David Kroman: [00:28:19] A call like that, did that feel like something that you should be responding to?

Sandlin Grayson: [00:28:32] It's a bit of yes and a bit of no. I'm here to protect and keep people safe, so, you know, absolutely happy to go and would love to go. Could there be other options? Absolutely.

Sara Bernard: [00:28:54] Lieutenant Dan Nelson, the former head of SPD's Crisis Response Team says the same thing. A lot of the time police just don't need to be there.

Dan Nelson: [00:29:03] We get a lot of calls like, "Hey, can you just go check on this person? They're muttering to themselves." It's like, well, first off, there's nothing wrong with that. And there's people live with mental health every day. Like is that necessarily police response? I would argue no. I mean, should we as a community, send someone to go check on that person? Probably. Does it need to be to police? No. No, it does not. But there's no other option for an emergency response.

Sara Bernard: [00:29:28] Even the very presence of a uniformed armed officer can complicate things. No matter what the officer is actually doing.

David Kroman: [00:29:34] Is the fear that the very presence of police can escalate a situation? I'm curious what you make of that.

Dan Nelson: [00:29:41] Yeah. I mean, that's definitely a thing and that's something we're very aware of.

David Kroman: [00:29:47] Do you, do you ever encounter trust issues just because you are police and some people have issues with police?

Sandlin Grayson: [00:29:55] Absolutely. Yeah.

David Kroman: [00:29:58] Because if four police officers and four police cars show up to a situation, what have you learned your entire life about what police officers are there to do? It's to stop crime, it's to make arrests.

If you are a person in crisis and you don't have a firm grasp on what's happening already, it's fairly reasonable to think that you would make the assumption that you are now in trouble and you were under arrest. And when officers make the decision to detain somebody and bring them to a hospital...

Sara Bernard: [00:30:28] ... which we should emphasize is something that only police officers and a handful of designated crisis responders in King County can legally do ...

David Kroman: [00:30:35] ... and in fact has all of the look and appearance of making an arrest, even if legally it is not technically an arrest. So that can do a number of things. It can serve to kind of aggravate people who are already aggravated. A lot of people who are experiencing mental health crises out in the world have had pretty negative experiences with police officers in the past, maybe they have some kind of PTSD and that will trigger that.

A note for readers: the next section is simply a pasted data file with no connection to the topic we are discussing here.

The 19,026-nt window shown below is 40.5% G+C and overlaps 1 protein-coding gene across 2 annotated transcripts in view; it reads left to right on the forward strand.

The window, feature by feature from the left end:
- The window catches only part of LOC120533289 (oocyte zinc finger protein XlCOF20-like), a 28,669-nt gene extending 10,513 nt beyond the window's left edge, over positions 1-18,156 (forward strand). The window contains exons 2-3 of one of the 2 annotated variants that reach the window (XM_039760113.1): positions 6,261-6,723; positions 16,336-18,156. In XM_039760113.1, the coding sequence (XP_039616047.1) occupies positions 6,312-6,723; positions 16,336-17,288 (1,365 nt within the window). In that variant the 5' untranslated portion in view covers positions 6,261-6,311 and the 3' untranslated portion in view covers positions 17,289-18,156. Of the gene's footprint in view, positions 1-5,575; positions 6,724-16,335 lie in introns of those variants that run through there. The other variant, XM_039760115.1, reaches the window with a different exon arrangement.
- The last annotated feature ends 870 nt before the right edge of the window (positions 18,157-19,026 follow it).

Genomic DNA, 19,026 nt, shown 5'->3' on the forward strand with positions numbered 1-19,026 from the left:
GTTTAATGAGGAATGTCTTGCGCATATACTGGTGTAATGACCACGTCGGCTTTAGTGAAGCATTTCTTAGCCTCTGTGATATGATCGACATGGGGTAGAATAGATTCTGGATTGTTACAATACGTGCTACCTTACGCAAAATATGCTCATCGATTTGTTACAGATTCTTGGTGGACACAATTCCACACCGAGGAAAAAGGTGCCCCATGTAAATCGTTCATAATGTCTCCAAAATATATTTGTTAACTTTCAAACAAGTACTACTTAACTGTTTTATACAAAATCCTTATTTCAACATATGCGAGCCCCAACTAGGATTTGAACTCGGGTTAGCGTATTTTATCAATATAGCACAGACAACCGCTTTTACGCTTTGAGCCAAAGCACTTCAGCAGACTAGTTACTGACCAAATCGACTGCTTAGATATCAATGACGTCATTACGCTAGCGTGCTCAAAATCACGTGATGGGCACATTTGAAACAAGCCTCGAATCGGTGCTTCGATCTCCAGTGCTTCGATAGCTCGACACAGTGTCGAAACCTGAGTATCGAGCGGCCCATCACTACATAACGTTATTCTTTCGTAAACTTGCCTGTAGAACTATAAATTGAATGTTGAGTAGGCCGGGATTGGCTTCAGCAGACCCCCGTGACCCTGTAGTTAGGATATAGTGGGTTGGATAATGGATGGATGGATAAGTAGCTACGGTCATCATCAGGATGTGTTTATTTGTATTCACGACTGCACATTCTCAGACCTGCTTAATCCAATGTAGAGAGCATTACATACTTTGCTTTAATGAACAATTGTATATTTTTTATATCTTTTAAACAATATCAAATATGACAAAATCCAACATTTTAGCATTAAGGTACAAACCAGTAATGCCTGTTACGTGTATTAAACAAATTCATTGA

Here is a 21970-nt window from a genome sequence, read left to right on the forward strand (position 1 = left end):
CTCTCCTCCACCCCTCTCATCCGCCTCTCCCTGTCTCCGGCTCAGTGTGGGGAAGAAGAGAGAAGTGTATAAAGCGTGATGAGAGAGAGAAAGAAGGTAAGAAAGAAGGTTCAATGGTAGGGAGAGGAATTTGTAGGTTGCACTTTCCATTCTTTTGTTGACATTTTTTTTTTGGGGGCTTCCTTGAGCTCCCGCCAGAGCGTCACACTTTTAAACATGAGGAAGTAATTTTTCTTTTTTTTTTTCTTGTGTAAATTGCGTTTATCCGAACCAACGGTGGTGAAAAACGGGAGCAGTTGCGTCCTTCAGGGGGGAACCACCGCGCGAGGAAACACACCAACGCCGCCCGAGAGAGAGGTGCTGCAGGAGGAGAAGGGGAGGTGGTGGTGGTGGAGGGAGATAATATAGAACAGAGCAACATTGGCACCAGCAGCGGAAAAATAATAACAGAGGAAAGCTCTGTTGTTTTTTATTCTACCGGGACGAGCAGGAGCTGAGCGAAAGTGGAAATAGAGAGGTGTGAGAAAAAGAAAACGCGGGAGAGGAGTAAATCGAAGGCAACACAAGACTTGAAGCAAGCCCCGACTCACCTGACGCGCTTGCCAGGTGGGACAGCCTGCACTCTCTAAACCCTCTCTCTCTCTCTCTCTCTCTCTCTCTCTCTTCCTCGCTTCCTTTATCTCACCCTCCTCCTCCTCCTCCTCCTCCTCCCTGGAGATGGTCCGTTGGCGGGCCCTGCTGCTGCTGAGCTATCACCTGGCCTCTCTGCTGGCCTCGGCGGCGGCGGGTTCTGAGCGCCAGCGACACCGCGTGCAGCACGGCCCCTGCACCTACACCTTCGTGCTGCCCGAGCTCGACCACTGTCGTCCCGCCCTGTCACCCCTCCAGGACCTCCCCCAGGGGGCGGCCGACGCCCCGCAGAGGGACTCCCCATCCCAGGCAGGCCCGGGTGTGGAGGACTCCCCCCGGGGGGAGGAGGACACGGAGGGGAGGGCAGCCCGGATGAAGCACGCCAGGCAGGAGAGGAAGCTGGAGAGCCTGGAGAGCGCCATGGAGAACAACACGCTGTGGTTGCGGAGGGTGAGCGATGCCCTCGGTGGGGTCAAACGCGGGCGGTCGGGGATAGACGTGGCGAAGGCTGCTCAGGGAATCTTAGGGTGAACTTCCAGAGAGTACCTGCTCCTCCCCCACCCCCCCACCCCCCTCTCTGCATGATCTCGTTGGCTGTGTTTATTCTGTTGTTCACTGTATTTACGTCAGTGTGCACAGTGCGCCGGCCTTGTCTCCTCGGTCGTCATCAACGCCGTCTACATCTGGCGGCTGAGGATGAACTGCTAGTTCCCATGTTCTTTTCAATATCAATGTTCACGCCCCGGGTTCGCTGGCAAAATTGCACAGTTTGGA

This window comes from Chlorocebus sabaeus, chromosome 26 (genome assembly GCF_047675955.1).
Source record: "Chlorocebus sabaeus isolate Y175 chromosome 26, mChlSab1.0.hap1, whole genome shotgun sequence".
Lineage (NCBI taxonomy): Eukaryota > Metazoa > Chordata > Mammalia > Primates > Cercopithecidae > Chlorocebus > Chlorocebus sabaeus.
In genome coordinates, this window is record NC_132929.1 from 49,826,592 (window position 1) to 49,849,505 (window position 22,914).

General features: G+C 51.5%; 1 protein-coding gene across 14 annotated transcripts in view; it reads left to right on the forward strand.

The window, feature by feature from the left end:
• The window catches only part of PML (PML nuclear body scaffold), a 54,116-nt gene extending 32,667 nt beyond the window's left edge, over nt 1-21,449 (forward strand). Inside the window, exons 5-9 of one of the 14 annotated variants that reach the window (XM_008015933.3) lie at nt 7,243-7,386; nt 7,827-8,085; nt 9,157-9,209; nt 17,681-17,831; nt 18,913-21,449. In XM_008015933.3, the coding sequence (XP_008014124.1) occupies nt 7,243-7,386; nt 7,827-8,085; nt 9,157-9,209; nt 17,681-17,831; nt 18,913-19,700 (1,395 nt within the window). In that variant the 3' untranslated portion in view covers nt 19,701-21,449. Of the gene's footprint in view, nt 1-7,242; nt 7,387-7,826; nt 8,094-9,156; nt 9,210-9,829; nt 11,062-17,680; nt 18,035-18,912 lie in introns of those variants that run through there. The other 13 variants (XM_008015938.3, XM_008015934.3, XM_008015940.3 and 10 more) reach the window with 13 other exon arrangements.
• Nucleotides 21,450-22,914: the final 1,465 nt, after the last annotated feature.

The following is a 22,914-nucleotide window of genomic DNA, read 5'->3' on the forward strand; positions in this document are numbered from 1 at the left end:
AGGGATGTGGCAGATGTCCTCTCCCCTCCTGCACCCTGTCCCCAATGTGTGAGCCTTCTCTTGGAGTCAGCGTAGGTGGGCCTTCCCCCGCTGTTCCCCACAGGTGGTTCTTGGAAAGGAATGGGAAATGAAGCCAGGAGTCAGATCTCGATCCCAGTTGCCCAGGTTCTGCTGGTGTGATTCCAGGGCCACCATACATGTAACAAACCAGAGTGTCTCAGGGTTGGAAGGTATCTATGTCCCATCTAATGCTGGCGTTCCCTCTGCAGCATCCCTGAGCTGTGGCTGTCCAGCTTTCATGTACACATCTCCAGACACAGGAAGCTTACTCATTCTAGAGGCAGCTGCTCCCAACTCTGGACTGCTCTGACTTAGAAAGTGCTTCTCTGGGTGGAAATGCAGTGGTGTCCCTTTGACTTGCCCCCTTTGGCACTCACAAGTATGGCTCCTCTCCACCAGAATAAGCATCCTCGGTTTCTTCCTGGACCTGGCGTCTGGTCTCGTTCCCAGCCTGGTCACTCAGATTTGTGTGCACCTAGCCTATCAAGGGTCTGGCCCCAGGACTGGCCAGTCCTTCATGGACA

Daniel Malone: [00:31:01] The people we serve have had way more interactions with police than most people have over the course of their lives. Many people that we serve have feelings about the police that aren't  favorable. And so there are reactions that people will have when police are around.

David Kroman: [00:31:29] So that is, I think, for a lot of people, the biggest concern, which is that not only do police officers not always sort of help the situation, sometimes they can make it worse. It's hard to put data on that because you can't compare things that happened against things that never happened. But that is the inherent fear.

And then if the situation gets worse as a result of police officers being there, it is not impossible that that situation can end in a death because police officers have that in their back pocket. If the situation continues to spiral out of control, they can use deadly force. And that is the biggest fear for anybody who works in the world of mental health that when a police officer shows up, it could end up in the death of one of their clients.

Sara Bernard: [00:32:24] This is the worst case scenario, absolute worst case, but it happens. It happens in Seattle and it happens all over the country, all the time. This ability to use force is one of the reasons people don't want police coming into these specific situations, but there are arguments to be made that sometimes they're necessary.

Like a lot of this stuff, it's complicated.

Dan Nelson: [00:32:50] A lot of our calls for service around people in behavioral crisis are from the actual care providers themselves.

Sandlin Grayson: [00:32:56] We're not going to have a successful outcome a hundred percent of the time or the outcome that we want?

David Kroman: [00:33:04] What is DESC's  kind of general relationship with the police right now, would you say?

Daniel Malone: [00:33:09] It's varied and complicated, I would say.

Sara Bernard: [00:33:14] That's next time on This Changes Everything.

Thanks for listening to This Changes Everything. This episode was reported by David Kroman and produced by me, Sara Bernard, the story editor was Donna Blankinship and the executive producer was Mark Baumgarten.

You can subscribe to This Changes Everything on Apple Podcasts, Spotify, Stitcher, or wherever you listen. And if you liked the show, please rate and review us. It really helps other people find us.

For more on This Changes Everything and other Crosscut podcasts, go to crosscut.com/podcasts.

For the latest political, environmental and culture news from the Pacific Northwest, visit crosscut.com.

This Changes Everything is a product of Cascade, Public Media.

I'm Sara Bernard. You can listen to all of the episodes in this series right now at crosscut.com, or wherever you get your podcasts.